We are forced on Eon Heat and the price are extortionate. We have an EPC rating of B for our flat, but regularly are charged ridiculous prices for heating. As well, we were away for 3 weeks with everything switched off and our bill barely changed.

Jay south west says:
1 March 2020

I am part of an Eon district heating network providing hot water and heat to homes built by Redrow. The housebuilder is forced by the council under an initiative given by national government, that they must use district heating. Every aspect of the implementation seems either involve companies or regulatory bodies washing their hands of any responsibility for this white elephant, or using it to make money at the expense of their clients (its unregulated and the so called overseeing body/ombudsman, The Heat Trust – a ridiculously biased organisation – will not discuss pricing, although they will engage regarding customer service).

I gather in mainland Europe its a huge success, but here in blighty, lets face it, we don’t do cost effective infrastructure. The price for heating our home is eye watering and goes up at an alarming rate each year. You need to be an expert regarding energy use, kwH and standing charges to be able to make sense of the marketing blurb. During a very stressful time when you exchange homes, one takes a lot on trust as you are bombarded with information, but sadly this trust has been trodden on in favour of big fat profits, and ensuring I will never touch district heating, Eon or Redrow again. It has left a sour taste in my mouth and demonstrates that if you leave a company to decide for itself how to set its prices, you will get the results you have here. Oh sure, Eon have a formula for calculating its prices but you would need to be Einstein to make sense of it. District heating is best avoided while the energy companies have contracts for decades at a time and are not price regulated. Do not trust any of the so called overseeing bodies, they are biased towards the home builder, and do not take for granted any marketing blub you get from the housebuilder, they just want to flog houses and do not care about you..

Is there evidence to show that with the heat loss through piping, a district central heat system is more efficient and cost effective than separate house boilers?
Is the source of the heat critical in this calculation? Waste heat from manufacturing processes might be used but is not generally available. Employees have to maintain and run the system. The hot water has to be on constantly regardless of the weather.. Turning it off in the house/flat doesn’t reduce the cost of providing it though the meter reading will reduce for the householder.
The heat supplier is at liberty to charge what it wants and the householder has little bargaining power or the option to look elsewhere for a supply.
If the system fails, it fails for everyone. If it is too cold or hot, that is the case for the whole system. If the temperature fluctuates this means a constant alteration of house controls to compensate. Hot water and heating have to be separated so each can be managed independently of the other in the house. One wouldn’t want radiator water coming from the taps and if a heat exchanger was used, this would need the heating to be on to create the hot water or vice versa.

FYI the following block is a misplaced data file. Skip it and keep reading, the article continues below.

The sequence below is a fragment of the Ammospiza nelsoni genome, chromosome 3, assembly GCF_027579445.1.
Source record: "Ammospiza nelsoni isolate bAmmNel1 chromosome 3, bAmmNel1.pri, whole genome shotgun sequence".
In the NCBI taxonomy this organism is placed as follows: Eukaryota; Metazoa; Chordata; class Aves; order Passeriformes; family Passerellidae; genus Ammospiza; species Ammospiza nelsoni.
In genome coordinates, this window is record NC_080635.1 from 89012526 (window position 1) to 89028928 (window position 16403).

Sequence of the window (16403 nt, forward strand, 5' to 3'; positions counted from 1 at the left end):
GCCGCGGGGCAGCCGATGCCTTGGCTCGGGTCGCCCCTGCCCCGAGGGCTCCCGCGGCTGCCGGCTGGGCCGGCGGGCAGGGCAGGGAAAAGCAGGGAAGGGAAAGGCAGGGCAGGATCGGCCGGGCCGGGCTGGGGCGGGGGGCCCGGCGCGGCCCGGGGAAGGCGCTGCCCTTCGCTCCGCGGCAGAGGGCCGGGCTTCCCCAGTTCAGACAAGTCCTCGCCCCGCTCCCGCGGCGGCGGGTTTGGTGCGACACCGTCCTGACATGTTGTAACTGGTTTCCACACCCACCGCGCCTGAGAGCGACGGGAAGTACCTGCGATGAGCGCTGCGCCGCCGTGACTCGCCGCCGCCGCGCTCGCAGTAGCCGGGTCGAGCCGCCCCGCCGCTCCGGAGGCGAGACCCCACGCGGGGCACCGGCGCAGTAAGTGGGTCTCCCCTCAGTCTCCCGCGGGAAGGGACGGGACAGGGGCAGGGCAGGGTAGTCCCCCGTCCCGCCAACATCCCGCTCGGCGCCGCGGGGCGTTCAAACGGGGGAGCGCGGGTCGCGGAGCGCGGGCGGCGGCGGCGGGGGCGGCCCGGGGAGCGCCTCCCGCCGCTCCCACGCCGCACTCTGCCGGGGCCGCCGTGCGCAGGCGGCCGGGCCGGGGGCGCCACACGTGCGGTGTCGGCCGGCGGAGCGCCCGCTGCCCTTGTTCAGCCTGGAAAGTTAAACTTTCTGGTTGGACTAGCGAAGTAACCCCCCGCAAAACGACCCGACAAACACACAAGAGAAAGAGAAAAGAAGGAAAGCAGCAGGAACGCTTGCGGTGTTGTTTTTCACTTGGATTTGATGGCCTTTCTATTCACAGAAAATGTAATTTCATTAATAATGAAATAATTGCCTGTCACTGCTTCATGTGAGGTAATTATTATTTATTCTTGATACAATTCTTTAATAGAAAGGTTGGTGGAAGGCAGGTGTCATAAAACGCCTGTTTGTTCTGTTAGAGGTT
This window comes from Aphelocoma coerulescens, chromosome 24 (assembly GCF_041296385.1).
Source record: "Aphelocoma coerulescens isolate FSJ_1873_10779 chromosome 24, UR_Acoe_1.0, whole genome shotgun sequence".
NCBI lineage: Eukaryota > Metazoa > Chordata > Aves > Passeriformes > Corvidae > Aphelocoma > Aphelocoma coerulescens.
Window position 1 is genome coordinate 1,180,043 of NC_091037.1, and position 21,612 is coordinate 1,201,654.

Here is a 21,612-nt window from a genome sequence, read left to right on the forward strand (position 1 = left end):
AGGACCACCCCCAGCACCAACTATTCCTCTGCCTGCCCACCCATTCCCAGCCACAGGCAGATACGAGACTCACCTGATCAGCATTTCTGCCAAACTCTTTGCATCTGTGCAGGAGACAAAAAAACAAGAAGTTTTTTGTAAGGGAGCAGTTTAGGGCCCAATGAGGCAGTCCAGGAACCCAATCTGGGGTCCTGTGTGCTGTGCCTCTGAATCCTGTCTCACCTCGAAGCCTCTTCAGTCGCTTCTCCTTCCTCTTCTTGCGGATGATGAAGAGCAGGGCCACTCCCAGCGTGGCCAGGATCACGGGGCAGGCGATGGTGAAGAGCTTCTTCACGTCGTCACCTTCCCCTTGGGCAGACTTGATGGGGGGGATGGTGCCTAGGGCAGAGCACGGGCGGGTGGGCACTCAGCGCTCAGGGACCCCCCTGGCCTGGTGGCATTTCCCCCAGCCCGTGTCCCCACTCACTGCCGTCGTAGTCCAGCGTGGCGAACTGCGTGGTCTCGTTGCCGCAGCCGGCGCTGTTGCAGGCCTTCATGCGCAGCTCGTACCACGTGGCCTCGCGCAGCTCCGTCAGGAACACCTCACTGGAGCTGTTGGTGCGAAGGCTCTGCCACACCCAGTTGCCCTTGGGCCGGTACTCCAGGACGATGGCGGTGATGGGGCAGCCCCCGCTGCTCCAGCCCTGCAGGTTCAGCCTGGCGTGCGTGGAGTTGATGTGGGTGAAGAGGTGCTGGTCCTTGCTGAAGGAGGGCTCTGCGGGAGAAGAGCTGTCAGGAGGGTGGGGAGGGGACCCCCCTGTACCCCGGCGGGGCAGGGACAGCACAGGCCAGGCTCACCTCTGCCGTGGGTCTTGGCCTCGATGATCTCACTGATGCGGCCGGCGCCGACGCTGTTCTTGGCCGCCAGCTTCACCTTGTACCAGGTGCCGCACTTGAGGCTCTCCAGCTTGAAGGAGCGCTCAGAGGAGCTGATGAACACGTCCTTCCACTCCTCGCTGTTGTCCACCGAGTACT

It’s an interesting concept for new builds, but virtually impossible for the rest of us, and I would not like to be tied to a supplier who could dictate the inevitable frequent price rises at a whim.

It would be interesting to be able to compare Jay’s heating & hot water bills with those for a similar property not on a district heating scheme. The comparator property would have to have the same volume, form of construction, insulation values and household structure, but I doubt it would be difficult to find such an example within the same geographical area [so that climatic conditions would be the same].

Ignoring the district heating element, modern [post 2000] houses are much more economical to keep warm than earlier properties so I presume, in Jay’s case with “eye-watering” costs, the district heating scheme is actually neutralising that advantage. I think the residents would be well served by an expert analysis to see whether the design or the engineering [or both] are wrong and make a case against Redrow for possible misrepresentation.

There is nothing wrong in principle with heating multiple homes from a central source. I presume that most or all of those who have posted in this and the other Convo on district heating have no choice but to use the district heating scheme provided.

If those owning or renting homes have no choice of where to buy energy from there is the opportunity for dissatisfaction and exploitation by the company that is protected from competition. If no-one is going to take any action I guess that dissatisfaction will continue. I wonder how many people are happy with district heating schemes. We tend to hear about problems.